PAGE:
Non-vaccinated school children barred from Calif. schools

A state-imposed deadline requiring that all seventh through 12th graders receive whooping cough booster shots or signed exemptions has forced Calif. schools to send thousands of students home and group others in campus gyms.
As districts hit the deadline in the coming weeks, thousands of additional students will be affected as the schools now require proof of immunizations or exemptions within 30 days of the first day of school, the Sacramento Bee reports.
On Wednesday, district officials from Elk Grove Unified, the largest district in the region with 28,000 students in grades seven through 12, barred 200 students from class until they provided the required paperwork. At the beginning of the week, 700 students lacked the required paperwork and by Thursday evening, the number had dropped to 140.
The Vacaville Unified School District has approximately 1,550 students still in need of vaccinations a week before the deadline. In San Francisco, approximately 2,000 students were sent home on Thursday, the Sacramento Bee reports. Sacramento City Unified needs shot records or exemptions for 6,000 students by its Oct. 6 deadline.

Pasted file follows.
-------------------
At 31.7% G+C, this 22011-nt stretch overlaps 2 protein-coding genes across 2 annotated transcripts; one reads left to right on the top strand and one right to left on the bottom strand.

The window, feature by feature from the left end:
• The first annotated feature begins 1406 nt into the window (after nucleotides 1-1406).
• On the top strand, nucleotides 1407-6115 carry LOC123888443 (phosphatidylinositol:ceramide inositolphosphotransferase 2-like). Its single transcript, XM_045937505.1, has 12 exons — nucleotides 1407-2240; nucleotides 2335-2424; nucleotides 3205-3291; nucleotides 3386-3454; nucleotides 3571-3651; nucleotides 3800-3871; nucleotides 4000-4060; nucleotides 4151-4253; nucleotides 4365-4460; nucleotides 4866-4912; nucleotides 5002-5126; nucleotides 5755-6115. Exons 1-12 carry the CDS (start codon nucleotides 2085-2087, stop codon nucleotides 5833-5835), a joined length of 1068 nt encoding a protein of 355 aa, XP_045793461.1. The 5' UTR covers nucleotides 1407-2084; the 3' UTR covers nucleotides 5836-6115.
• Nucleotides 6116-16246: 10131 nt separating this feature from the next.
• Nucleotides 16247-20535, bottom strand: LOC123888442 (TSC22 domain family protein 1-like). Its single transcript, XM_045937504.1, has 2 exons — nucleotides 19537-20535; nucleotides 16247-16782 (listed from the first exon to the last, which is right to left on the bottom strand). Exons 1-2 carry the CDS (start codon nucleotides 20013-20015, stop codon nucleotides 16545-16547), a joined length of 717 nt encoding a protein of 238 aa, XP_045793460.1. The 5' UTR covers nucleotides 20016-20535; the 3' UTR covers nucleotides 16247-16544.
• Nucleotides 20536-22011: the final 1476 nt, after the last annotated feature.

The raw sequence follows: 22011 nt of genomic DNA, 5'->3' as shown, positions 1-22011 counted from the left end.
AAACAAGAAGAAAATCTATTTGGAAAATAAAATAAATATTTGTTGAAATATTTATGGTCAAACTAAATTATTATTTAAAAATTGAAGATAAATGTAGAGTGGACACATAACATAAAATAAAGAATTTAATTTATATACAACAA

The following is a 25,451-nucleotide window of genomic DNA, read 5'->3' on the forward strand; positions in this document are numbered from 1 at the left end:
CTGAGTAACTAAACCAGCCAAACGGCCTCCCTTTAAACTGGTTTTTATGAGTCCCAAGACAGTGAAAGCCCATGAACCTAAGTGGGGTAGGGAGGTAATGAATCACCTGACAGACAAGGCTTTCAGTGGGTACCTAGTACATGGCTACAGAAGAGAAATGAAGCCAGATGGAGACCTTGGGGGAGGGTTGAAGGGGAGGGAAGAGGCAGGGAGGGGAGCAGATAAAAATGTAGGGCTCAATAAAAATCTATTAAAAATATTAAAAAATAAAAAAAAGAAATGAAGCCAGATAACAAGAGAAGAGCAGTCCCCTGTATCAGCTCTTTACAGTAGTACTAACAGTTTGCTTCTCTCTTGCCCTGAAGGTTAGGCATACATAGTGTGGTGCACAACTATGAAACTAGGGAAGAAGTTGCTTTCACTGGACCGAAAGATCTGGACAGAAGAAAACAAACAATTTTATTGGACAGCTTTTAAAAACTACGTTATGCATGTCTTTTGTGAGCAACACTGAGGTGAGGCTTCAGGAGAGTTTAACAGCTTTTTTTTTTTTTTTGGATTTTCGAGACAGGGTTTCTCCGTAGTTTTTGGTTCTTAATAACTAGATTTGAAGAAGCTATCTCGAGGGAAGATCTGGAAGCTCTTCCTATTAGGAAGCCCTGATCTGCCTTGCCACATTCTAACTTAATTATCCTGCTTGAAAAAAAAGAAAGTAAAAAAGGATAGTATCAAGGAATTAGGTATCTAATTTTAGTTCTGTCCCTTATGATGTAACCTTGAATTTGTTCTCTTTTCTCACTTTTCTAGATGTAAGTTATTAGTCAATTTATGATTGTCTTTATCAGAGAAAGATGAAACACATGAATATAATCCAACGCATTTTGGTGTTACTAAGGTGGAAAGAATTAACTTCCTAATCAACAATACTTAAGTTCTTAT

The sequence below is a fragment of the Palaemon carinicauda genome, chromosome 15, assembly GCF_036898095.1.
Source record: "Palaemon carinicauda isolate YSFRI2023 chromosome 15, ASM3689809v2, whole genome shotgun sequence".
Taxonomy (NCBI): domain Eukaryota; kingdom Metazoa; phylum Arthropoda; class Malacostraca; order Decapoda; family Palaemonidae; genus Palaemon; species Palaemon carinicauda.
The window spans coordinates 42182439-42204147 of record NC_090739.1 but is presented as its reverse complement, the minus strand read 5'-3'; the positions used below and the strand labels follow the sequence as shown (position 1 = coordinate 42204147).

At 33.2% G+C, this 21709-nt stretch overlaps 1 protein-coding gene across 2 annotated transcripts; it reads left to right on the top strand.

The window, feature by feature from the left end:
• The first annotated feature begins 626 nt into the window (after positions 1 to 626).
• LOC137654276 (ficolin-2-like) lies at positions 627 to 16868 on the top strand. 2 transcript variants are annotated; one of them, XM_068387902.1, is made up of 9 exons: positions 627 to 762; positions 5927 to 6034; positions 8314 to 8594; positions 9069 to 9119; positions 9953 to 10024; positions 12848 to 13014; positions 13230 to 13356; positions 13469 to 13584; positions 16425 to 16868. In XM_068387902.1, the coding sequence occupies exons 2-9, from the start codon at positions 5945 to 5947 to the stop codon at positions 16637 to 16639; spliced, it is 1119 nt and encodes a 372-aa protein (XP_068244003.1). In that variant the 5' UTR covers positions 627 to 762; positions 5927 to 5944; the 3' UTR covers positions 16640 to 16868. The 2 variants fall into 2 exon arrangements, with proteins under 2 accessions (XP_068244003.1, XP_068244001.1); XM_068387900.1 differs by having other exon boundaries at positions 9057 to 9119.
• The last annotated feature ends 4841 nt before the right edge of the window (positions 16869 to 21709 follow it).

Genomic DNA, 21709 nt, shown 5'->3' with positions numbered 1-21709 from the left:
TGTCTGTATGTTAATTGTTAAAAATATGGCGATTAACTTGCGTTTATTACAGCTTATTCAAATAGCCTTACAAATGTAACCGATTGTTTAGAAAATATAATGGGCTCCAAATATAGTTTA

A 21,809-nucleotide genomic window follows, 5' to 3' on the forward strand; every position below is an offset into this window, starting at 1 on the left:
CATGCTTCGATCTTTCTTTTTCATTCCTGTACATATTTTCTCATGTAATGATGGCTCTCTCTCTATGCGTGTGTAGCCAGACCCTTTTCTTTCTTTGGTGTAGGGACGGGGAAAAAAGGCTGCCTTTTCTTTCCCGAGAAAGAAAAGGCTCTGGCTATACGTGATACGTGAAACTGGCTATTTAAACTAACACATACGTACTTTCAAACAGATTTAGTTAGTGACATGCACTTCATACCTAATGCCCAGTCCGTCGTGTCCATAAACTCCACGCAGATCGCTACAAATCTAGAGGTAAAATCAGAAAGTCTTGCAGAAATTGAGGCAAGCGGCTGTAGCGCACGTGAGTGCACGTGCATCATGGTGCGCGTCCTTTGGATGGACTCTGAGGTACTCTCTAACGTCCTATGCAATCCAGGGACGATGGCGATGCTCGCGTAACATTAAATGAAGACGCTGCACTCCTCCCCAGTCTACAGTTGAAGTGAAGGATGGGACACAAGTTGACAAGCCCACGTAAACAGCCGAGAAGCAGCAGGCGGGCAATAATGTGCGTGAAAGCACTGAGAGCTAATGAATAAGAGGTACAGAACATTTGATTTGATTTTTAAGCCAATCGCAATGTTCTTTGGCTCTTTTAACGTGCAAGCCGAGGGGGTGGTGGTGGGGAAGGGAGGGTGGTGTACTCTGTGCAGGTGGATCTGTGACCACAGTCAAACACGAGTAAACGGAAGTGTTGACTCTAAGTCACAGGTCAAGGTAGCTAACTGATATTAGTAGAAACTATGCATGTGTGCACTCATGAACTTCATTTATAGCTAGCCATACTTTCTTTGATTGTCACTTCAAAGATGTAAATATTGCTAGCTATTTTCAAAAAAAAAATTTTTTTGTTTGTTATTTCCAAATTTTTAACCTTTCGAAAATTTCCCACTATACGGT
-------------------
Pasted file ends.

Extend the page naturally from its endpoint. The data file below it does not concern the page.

The vaccination legislation was passed last year due to whooping cough, also known as pertussis, reaching epidemic proportions. Ten infants in the state died of the disease last year. While reported cases of whooping cough remain higher than in past years, they have dropped significantly since last year's outbreak from 9,143 in 2010 to 2,164 cases reported through August 10 this year. There have been no whooping cough deaths reported in California this year.
Some districts are letting students without proof or exemptions come to school anyway, though they are putting them in the gym and not their regular classes.
"We will not withhold education from our students," Debbie Bettencourt, Folsom Cordova's superintendant said, according to the Sacramento Bee.